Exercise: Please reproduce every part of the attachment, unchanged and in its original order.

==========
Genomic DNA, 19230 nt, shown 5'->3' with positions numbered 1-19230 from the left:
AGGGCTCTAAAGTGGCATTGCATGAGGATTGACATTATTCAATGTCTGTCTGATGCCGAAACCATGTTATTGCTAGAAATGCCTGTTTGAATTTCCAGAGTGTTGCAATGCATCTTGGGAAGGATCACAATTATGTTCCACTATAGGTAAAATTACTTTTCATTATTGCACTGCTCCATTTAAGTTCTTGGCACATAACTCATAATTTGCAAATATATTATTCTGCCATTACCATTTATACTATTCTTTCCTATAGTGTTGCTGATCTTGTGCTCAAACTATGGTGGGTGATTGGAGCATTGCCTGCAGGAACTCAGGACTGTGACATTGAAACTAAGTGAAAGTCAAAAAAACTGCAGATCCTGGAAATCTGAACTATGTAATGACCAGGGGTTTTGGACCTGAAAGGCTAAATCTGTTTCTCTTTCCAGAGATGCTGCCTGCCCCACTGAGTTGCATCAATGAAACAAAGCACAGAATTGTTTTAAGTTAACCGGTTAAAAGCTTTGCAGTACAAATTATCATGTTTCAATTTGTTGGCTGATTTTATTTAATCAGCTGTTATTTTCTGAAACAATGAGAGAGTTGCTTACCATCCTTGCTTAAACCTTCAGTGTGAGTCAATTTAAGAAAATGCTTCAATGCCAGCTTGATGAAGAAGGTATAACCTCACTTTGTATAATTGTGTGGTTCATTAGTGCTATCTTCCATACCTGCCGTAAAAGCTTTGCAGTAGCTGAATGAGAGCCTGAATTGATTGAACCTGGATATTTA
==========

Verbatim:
Genomic DNA, 19230 nt, shown 5'->3' with positions numbered 1-19230 from the left:
AGGGCTCTAAAGTGGCATTGCATGAGGATTGACATTATTCAATGTCTGTCTGATGCCGAAACCATGTTATTGCTAGAAATGCCTGTTTGAATTTCCAGAGTGTTGCAATGCATCTTGGGAAGGATCACAATTATGTTCCACTATAGGTAAAATTACTTTTCATTATTGCACTGCTCCATTTAAGTTCTTGGCACATAACTCATAATTTGCAAATATATTATTCTGCCATTACCATTTATACTATTCTTTCCTATAGTGTTGCTGATCTTGTGCTCAAACTATGGTGGGTGATTGGAGCATTGCCTGCAGGAACTCAGGACTGTGACATTGAAACTAAGTGAAAGTCAAAAAAACTGCAGATCCTGGAAATCTGAACTATGTAATGACCAGGGGTTTTGGACCTGAAAGGCTAAATCTGTTTCTCTTTCCAGAGATGCTGCCTGCCCCACTGAGTTGCATCAATGAAACAAAGCACAGAATTGTTTTAAGTTAACCGGTTAAAAGCTTTGCAGTACAAATTATCATGTTTCAATTTGTTGGCTGATTTTATTTAATCAGCTGTTATTTTCTGAAACAATGAGAGAGTTGCTTACCATCCTTGCTTAAACCTTCAGTGTGAGTCAATTTAAGAAAATGCTTCAATGCCAGCTTGATGAAGAAGGTATAACCTCACTTTGTATAATTGTGTGGTTCATTAGTGCTATCTTCCATACCTGCCGTAAAAGCTTTGCAGTAGCTGAATGAGAGCCTGAATTGATTGAACCTGGATATTTA